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[info-gnuastro] Gnuastro (new GNU project) released

From: Mohammad Akhlaghi
Subject: [info-gnuastro] Gnuastro (new GNU project) released
Date: Tue, 31 May 2016 13:37:30 +0900
User-agent: Mozilla/5.0 (X11; Linux x86_64; rv:45.0) Gecko/20100101 Thunderbird/45.1.0


I am pleased to announce the first public release of the GNU Astronomy
Utilities (Gnuastro, version 0.1). Gnuastro is an official GNU package
consisting of a set of utilities, or executable programs (listed
below), for astronomical data manipulation and analysis directly from
the command-line (no mini-environment) and satisfying the GNU Coding
Standards. The official Gnuastro webpage is available at:

An important component of Gnuastro is its comprehensive book
(documentation or manual, link below), which is available in various
online browsing (HTML), print, and command-line formats at:

The Gnuastro book thoroughly explains each utility's invocation
details (invocation examples, options, inputs and outputs). In
addition, following in the footsteps of the rich tradition of GNU
documentation, the book complements the technical details with
context, suggestions on best practices and even historical and
mathematical derivations (where necessary) to help new astronomers, or
new GNU/Linux users, understand and thus use the methods and tools
most effectively.

The "Tutorials" chapter has some easy to read (and hopefully
entertaining!) tutorials to get you started. Section 2.2 ("Sufi
simulates a detection") is completely self-sufficient (needs no input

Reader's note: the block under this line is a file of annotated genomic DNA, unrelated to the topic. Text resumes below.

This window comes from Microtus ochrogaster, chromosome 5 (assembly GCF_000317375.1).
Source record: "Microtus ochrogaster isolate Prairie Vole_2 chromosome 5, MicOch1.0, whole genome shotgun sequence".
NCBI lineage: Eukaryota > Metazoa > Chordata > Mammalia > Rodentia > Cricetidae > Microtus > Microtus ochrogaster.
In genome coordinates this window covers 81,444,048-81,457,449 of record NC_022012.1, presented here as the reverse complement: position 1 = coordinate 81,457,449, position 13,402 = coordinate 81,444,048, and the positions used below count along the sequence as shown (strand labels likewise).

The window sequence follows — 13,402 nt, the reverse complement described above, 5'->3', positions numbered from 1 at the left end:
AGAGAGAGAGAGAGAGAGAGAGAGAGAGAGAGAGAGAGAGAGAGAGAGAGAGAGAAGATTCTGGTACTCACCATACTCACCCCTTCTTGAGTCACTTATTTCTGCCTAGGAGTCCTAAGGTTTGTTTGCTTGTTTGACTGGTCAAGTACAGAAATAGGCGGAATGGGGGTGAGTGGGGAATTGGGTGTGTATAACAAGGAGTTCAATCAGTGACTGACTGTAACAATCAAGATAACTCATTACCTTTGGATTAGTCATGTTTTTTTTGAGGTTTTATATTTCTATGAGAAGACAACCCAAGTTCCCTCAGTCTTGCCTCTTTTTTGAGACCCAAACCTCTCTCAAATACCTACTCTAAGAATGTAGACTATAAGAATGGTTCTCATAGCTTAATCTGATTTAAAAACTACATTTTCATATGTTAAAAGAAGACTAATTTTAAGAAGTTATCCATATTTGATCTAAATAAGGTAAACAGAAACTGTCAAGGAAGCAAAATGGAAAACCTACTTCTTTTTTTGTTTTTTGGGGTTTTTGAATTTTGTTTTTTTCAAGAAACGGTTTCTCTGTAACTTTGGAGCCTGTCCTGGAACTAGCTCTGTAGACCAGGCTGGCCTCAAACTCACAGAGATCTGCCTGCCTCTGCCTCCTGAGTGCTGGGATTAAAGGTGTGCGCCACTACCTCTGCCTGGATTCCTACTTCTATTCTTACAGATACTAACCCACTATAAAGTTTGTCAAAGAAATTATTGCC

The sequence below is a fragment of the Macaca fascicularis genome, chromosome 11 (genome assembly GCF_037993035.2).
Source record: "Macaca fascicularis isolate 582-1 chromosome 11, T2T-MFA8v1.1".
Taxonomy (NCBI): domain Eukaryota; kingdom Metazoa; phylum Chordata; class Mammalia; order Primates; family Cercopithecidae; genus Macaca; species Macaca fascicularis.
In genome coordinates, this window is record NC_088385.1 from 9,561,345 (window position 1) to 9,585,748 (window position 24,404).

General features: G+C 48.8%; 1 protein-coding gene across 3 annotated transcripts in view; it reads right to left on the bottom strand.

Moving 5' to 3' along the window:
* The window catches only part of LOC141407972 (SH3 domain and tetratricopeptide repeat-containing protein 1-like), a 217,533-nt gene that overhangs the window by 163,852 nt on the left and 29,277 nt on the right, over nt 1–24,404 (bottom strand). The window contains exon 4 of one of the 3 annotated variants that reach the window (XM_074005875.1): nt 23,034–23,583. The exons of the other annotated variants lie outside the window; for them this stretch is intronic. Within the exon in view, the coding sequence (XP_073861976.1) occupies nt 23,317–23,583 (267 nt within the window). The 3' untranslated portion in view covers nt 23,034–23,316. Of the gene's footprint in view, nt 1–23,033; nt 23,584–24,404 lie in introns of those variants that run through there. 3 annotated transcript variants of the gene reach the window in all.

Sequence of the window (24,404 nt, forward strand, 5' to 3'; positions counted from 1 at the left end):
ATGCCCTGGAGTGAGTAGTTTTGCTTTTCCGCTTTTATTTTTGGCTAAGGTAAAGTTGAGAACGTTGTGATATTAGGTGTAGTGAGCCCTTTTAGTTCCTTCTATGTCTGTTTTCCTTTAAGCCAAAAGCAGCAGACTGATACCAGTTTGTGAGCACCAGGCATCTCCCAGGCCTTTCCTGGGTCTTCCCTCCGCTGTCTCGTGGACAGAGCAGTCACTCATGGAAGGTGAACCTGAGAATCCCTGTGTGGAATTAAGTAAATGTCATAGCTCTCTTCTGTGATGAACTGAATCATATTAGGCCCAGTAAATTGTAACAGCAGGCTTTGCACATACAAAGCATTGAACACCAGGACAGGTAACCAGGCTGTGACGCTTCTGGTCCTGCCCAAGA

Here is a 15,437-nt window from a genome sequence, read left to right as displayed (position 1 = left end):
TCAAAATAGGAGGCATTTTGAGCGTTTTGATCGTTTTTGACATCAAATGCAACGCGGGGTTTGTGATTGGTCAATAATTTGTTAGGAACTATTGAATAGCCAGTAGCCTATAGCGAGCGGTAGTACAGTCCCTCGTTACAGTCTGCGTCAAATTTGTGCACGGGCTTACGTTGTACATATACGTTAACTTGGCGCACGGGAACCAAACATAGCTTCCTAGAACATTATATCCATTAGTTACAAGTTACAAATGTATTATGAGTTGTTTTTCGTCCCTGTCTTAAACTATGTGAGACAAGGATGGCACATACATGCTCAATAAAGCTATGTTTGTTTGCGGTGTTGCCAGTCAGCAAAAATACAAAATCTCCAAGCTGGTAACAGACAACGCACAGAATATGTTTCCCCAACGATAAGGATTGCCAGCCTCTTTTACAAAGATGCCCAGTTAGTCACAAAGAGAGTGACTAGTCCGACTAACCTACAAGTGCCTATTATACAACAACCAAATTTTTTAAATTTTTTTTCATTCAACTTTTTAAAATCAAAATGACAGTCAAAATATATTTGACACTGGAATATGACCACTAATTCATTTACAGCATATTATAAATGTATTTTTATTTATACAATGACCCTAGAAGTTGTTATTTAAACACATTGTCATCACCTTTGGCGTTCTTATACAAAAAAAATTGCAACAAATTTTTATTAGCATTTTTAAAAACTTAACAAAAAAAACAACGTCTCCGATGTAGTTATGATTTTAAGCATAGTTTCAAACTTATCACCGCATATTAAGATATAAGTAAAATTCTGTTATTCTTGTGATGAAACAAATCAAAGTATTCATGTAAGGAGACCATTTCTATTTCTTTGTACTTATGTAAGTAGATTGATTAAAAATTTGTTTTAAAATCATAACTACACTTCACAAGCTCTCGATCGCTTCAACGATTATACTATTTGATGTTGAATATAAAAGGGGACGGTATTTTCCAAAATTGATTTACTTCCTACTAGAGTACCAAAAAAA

files and catalogs) and can be done immediately after installation:

This release contains the following utilities (the executable names,
to be run on the command-line after installation, are in parenthesis).

  - Arithmetic (astarithmetic): For arithmetic operations on multiple
    (theoretically unlimited) number of data sets (images). It has a
    large and growing set of arithmetic, mathematical, and even
    statistical operators (for example +, -, *, /, sqrt, log, min,
    average, median).

  - ConvertType (astconvertt): Convert astronomical data files (FITS
    or IMH) to and from several other standard image and data formats,
    for example TXT, JPEG, EPS or PDF.

  - Convolve (astconvolve): Convolve (blur or smooth) data with a
    given kernel in spatial and frequency domain on multiple
    threads. Convolve can also do de-convolution to find the
    appropriate kernel to PSF-match two images.

  - CosmicCalculator (astconvolve): Do cosmological calculations, for
    example the luminosity distance, distance modulus, comoving volume
    among others.

  - Header (astheader): Print and manipulate the header data of a FITS

  - ImageCrop (astimgcrop): Crop region(s) from an image and stitch
    several images if necessary.  Inputs can be in pixel coordinates
    or world coordinates.

  - ImageStatistics (astimgstat): Get pixel statistics and save
    histogram and cumulative frequency plots.